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This paper presents an acoustic archival tag capable of tracking small marine animals. It is also a technology that can be ported to other platforms, such as the next-generation acoustic and Argo floats as well as gliders. Tracking is achieved by standard RAFOS triangulation using the arrival times of unique sound signals emitted by moored sources. At the core of the tag is a custom microchip that controls all system operations. It incorporates the critical acoustic arrival time detector, a thermal sensor, and a pressure sensor interface. All the electronic components are housed inside a cylindrical hydrophone of 25.4-mm length and 10.7-mm diameter. The collected data are archived in nonvolatile memory chips with a total capacity of 4 Mb, sufficient storage to record position, temperature, and pressure on an hourly basis for 2 years. The tag consumes 4–5 μW in standby mode and between 60 and 90 μW while the sound arrival time detector is in operation. The power is provided by two button cell silver-oxide batteries, which enable an active tag lifetime of approximately 2 years.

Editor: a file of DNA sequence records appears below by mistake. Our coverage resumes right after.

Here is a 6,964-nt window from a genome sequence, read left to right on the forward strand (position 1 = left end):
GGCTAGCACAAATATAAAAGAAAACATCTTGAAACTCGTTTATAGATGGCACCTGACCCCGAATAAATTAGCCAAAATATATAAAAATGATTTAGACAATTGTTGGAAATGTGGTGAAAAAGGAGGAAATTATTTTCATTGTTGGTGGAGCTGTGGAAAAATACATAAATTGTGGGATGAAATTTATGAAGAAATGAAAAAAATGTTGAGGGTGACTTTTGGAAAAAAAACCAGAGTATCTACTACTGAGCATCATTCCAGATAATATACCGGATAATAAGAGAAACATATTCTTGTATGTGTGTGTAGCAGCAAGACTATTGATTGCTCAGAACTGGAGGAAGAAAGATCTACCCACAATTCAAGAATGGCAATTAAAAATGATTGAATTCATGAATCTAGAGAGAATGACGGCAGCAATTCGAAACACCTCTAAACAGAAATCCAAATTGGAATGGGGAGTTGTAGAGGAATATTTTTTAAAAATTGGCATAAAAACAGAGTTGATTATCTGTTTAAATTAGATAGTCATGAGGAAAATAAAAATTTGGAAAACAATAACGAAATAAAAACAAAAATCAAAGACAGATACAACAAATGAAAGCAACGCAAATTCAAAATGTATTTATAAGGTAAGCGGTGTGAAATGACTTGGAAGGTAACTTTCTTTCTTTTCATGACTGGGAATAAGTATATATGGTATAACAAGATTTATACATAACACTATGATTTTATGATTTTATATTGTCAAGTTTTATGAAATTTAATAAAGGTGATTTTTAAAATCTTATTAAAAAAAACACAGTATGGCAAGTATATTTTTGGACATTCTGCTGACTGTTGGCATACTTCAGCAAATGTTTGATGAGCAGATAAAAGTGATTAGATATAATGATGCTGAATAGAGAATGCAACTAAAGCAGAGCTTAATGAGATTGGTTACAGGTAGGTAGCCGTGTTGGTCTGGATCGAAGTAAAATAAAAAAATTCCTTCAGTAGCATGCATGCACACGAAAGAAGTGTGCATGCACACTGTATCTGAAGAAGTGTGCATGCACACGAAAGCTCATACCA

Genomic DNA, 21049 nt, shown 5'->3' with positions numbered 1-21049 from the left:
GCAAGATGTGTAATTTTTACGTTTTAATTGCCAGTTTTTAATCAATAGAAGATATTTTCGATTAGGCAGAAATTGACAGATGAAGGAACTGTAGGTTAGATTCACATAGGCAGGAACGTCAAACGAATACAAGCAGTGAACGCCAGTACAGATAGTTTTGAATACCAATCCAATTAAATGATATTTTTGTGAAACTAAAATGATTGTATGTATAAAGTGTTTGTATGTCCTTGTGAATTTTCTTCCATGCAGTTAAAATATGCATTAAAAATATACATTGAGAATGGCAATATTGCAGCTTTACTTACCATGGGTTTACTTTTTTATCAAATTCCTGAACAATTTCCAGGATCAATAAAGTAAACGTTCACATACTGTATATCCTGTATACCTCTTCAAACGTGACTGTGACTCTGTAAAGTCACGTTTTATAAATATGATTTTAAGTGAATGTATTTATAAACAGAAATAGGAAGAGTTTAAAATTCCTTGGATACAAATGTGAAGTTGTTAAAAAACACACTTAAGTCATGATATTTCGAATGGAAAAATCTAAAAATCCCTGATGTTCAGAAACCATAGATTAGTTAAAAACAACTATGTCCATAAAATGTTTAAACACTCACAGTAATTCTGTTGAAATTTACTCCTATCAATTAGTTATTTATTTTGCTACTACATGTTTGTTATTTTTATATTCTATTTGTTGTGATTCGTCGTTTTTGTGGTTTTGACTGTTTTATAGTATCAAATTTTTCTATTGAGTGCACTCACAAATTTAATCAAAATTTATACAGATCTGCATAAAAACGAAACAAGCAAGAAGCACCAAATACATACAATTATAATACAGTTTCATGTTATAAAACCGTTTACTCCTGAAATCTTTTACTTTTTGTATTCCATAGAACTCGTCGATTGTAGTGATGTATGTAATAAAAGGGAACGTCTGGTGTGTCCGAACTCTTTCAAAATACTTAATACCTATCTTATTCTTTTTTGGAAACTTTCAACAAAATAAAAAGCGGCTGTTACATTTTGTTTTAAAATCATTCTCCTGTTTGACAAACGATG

T. Rossby is from the Graduate School of Oceanography.

Godi Fischer and Daniel Moonan are from the Department of Electrical, Computer and Biomedical Engineering.